Picking my main course was also a mission for my indecisive brain, but in the end, I went for the lamb shish with yoghurt sauce, swapping the traditional cod and chips plunder for something a smidge more authentic. I also asked for a side of rice in anticipation of needing something to soak up the sauce. When it arrived at the table, it was exactly how I had pictured it, so I was interested to see what it tasted like. The cubes of lamb shish meat were placed on a bed of diced bread, massive pools of natural yoghurt creating a moat either side of the band of meat lying horizontally across my plate. The dish was finished with a tomato tasting Anatolian sauce, also coated with a butter sauce. The chunks of lamb were cooked perfectly, with a natural meaty taste. The sauce was mainly tomato with a bit of kick and an after warmth. After much digging around I found the diced bread, but I was a bit disappointed with how small the cubes were – it appeared to be similar bread to what was in our bread basket earlier, and they were cut much smaller than I anticipated so they didn’t contribute greatly to the meal. It was refreshing to have the yoghurt as it added a zingy slice of gloopy tang to the richer meat, however I feel my plate was laden with too much yoghurt almost – I never thought I would ever say yoghurt was overpowering but that was how it came across when I considered the dish. The rice was lovely and fluffy, just as it should be, strands of noodle laced between the grains in a traditional fashion. It was tasty mixed up with my mass of yoghurt, and I was glad that I had ordered it, as I was unsure if the meat and yoghurt mix along would have been a fulfilling enough portion.
Shared longer side plates of fresh salad were brought to that table so that we could just help ourselves, so I made sure to nab some lettuce, grated carrot and red cabbage. Since the guy sitting next to me couldn’t finish his battered cod and chips, I took the opportunity to sample another dish on the menu. The chips were glorious – a little bit pale colour wise, but wonderfully thick and cuboid with a soft squidgy centre – the epitome of importance for a fish shop chip. The cod was also tasty, the batter light and golden, the fish flaking beautifully as your fork dug in. The fillet of fish was also a very decent size so no qualms there about there being enough food. Unfortunately we did have to send some food back to the kitchen however. One lady in our party had ordered the battered skate and chips, yet when her skate arrived, it hadn’t been cooked properly. After asking for another piece, the second piece also arrived at the table undercooked, so we had one diner who didn’t actually eat a main course. It’s a shame as I felt my two courses were cooked wonderfully, with some really punchy and vibrant flavours, but obviously her experience of Oh My Cod wouldn’t have been as good.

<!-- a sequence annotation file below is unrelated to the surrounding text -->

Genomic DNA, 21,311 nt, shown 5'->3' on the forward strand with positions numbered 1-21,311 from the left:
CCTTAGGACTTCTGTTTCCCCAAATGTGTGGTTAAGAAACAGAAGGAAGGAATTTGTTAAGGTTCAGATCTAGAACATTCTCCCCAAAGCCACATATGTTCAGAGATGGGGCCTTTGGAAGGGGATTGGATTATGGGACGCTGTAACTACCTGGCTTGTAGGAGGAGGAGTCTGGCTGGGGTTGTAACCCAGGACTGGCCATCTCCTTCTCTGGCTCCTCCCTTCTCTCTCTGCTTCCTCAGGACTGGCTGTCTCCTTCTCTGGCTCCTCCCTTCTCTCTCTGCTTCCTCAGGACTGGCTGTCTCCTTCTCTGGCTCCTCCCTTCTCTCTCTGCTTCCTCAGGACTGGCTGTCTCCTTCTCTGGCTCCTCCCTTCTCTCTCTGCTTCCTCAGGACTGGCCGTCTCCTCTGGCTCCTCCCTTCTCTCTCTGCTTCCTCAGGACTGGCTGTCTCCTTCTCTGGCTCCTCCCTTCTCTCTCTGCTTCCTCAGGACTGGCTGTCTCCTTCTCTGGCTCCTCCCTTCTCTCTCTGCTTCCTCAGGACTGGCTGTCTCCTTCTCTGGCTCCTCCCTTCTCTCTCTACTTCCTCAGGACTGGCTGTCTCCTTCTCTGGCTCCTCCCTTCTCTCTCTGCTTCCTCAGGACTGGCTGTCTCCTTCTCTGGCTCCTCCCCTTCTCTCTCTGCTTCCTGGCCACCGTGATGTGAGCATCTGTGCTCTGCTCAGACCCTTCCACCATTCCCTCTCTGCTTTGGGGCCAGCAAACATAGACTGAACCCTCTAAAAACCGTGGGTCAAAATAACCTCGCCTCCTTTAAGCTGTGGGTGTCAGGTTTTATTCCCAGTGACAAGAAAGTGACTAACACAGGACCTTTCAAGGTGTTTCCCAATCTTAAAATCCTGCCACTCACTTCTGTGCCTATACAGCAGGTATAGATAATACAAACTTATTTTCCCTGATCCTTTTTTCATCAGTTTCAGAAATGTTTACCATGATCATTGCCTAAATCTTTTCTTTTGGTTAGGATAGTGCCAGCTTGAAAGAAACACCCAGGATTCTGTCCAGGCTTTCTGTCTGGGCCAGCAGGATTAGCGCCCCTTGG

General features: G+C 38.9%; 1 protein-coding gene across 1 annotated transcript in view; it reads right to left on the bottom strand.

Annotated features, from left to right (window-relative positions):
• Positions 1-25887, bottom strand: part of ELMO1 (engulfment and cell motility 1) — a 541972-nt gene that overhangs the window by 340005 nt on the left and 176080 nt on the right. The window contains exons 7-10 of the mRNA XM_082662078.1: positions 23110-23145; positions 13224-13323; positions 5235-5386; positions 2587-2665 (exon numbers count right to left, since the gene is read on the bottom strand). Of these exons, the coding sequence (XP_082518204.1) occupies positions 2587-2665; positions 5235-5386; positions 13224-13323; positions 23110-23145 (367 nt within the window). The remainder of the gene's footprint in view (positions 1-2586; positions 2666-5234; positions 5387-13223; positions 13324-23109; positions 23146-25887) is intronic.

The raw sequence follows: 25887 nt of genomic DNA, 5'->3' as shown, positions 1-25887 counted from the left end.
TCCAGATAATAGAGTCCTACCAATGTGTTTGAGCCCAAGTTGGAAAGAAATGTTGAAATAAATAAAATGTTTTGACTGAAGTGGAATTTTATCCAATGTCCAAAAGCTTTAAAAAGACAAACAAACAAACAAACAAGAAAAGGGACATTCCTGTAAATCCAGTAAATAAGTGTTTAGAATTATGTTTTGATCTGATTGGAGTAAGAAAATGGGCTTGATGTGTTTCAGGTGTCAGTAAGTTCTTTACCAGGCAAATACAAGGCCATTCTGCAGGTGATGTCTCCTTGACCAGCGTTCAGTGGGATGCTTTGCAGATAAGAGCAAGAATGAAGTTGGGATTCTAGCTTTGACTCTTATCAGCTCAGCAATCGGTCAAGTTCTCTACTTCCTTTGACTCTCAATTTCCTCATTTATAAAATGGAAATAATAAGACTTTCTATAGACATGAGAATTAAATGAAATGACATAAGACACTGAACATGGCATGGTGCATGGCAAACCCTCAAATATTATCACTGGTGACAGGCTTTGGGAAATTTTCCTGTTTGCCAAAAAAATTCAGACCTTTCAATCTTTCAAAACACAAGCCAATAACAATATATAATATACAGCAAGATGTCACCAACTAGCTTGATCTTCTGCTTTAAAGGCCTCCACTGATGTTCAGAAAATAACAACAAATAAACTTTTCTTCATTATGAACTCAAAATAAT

No one fancied dessert so we asked for the bill, and instead of the usual mints that adorn the receipt, we were presented with a couple of plates of Turkish pastries – baklava I recognised although we were also given some small domed puddings to try. With a strict no wastage policy, I had soon taken care of the majority of these sweet treats, and I thoroughly enjoyed them too. The baklavas were deliciously syrupy stacks of filo pastry, with nuts such as pistachios wedged in between the tight knit layers. Soft yet crunchy with a luxurious sweet taste, I found these impeccably moreish. The second nibble was a small sponge pudding, also drenched in sticky syrup that dripped from the cake like morsel as soon as you attempted to pick it up with the provided tooth pick. These were also tasty, but I preferred the baklava as they had more texture and a greater variety of flavours to enjoy.
Price wise, I can’t complain as I would say that the dishes were pretty reasonable. We banned our dinner-less member from contributing to the cost since she didn’t actually eat, and the rest of us stumped up just over £20 each so not too shabby. The waiting staff were polite and efficient, although they weren’t exactly chatty or particularly warm. I really did enjoy my food although there were a few tweaks I would have recommended, and I think the variety of food provided was ideal for such a mixed group as we were. There was something for the fussy guys, the more adventurous eaters, people who wanted to be healthy and people who wanted to blow out. I liked the décor of the place, as it was tidy and well-presented without being in your face or overdone. In conclusion, we had a lovely evening, and I would like to return at some point to sample my own plate of cod and chips!